Yeah, I had the same reaction. I emailed them to make sure I had it in writing. Debbie Driscoll, the senior admissions officer, said it was recommended but not required. I decided I did not want ETS to keep half of my money and want to see if I can raise my score with a second try in June. Wish me luck! JHU really needs to update their website because the number of essays required (2 instead of 3), the GRE requirement, and the cost of the application ($45 instead of $75) have all changed. Hope your GRE retake went well on Thursday!
Regarding transcripts, the admin office transferred me to the registrar office (which I had already emailed with the transcript question but had yet to get back to me). They informed me that I needed to order it through a separate service (go to iwantmytranscript.com) and select Johns Hopkins as the school. I think I paid $2.25. Make sure to select paper copy mailed to NursingCAS, not yourself.
Thanks for the advice regarding Anatomy. I just realized yesterday that I needed to order the workbook
-_-. It looks like a lot of reading and memorization. Very happy I am taking Nutrition (which looks pretty easy) at the same time and not Microbio.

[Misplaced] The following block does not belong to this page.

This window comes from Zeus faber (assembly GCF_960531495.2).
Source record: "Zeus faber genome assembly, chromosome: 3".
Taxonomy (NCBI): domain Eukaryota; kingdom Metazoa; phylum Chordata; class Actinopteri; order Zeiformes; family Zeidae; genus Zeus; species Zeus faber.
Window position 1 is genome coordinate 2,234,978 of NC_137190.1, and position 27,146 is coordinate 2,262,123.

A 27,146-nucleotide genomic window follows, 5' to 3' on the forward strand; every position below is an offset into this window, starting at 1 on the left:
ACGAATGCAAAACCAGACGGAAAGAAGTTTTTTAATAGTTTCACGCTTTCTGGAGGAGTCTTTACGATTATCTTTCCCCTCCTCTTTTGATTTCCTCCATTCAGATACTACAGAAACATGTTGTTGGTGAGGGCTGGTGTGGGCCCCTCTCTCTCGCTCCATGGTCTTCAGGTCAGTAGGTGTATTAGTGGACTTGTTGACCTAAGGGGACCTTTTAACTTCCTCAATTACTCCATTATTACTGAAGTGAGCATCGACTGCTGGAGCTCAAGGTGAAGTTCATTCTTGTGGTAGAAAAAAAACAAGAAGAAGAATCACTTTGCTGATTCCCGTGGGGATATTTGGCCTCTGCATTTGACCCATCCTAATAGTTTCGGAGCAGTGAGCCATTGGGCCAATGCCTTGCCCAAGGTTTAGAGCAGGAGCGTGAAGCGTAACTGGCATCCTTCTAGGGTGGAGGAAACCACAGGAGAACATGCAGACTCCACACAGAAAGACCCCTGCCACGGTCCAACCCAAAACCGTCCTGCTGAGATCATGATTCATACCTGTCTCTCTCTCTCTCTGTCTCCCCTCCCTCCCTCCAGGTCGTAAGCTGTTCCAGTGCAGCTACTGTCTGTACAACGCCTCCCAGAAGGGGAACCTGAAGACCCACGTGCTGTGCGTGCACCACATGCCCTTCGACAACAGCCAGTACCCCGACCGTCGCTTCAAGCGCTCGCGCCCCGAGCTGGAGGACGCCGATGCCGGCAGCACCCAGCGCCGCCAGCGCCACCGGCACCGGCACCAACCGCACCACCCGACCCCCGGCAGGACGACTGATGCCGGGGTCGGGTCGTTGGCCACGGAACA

Microbio was very interesting and required a fair amount of studying. I thought the experiment portion of the late nite lab was occasionally slow/delayed. The written section, where you actually entered your previously collected lab data and answered questions, was fairly easy and straightforward. Once you submit the lab, it is final. You can save a draft and come back to it if you need to. I did actually mess up on one lab regarding using sunscreen, jean material, and baby oil on half of a petri dish infected with bacteria. The goal was to show changes in bacterial growth when exposed to UV and if the material covering the bacteria had any effect. The bacteria covered by items with higher UV-blocking SPF showed greater bacterial growth, because the UV was unable to kill the "protected" bacteria. I unfortunately wrote the opposite. I emailed the professor as soon as I realized my mistake and correctly identified what the experiment showed and they were very understanding. I would say make sure to always read the lab document before and during your lab. It provides a clear goal for the experiment and often gives the answers to the questions they ask in the written portion.